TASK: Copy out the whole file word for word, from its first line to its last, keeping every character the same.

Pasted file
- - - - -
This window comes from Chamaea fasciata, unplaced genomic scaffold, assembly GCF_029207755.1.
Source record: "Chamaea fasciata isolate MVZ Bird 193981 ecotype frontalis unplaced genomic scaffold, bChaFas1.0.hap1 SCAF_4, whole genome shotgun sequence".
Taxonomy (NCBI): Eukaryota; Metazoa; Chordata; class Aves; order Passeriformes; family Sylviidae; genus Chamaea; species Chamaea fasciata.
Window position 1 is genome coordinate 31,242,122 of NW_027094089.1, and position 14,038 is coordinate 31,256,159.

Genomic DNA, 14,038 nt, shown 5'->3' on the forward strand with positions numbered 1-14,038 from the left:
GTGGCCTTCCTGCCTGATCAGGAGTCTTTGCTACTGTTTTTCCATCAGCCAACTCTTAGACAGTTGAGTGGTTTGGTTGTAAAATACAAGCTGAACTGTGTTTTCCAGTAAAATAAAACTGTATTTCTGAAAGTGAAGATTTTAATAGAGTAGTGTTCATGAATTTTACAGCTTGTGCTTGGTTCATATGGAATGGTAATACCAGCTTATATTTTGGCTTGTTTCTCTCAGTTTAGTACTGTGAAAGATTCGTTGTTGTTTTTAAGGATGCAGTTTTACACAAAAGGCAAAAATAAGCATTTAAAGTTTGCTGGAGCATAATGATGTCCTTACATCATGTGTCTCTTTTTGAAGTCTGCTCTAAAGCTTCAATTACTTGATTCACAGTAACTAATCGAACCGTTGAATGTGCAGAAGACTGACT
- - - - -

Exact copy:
This window comes from Chamaea fasciata, unplaced genomic scaffold, assembly GCF_029207755.1.
Source record: "Chamaea fasciata isolate MVZ Bird 193981 ecotype frontalis unplaced genomic scaffold, bChaFas1.0.hap1 SCAF_4, whole genome shotgun sequence".
Taxonomy (NCBI): Eukaryota; Metazoa; Chordata; class Aves; order Passeriformes; family Sylviidae; genus Chamaea; species Chamaea fasciata.
Window position 1 is genome coordinate 31,242,122 of NW_027094089.1, and position 14,038 is coordinate 31,256,159.

Genomic DNA, 14,038 nt, shown 5'->3' on the forward strand with positions numbered 1-14,038 from the left:
GTGGCCTTCCTGCCTGATCAGGAGTCTTTGCTACTGTTTTTCCATCAGCCAACTCTTAGACAGTTGAGTGGTTTGGTTGTAAAATACAAGCTGAACTGTGTTTTCCAGTAAAATAAAACTGTATTTCTGAAAGTGAAGATTTTAATAGAGTAGTGTTCATGAATTTTACAGCTTGTGCTTGGTTCATATGGAATGGTAATACCAGCTTATATTTTGGCTTGTTTCTCTCAGTTTAGTACTGTGAAAGATTCGTTGTTGTTTTTAAGGATGCAGTTTTACACAAAAGGCAAAAATAAGCATTTAAAGTTTGCTGGAGCATAATGATGTCCTTACATCATGTGTCTCTTTTTGAAGTCTGCTCTAAAGCTTCAATTACTTGATTCACAGTAACTAATCGAACCGTTGAATGTGCAGAAGACTGACT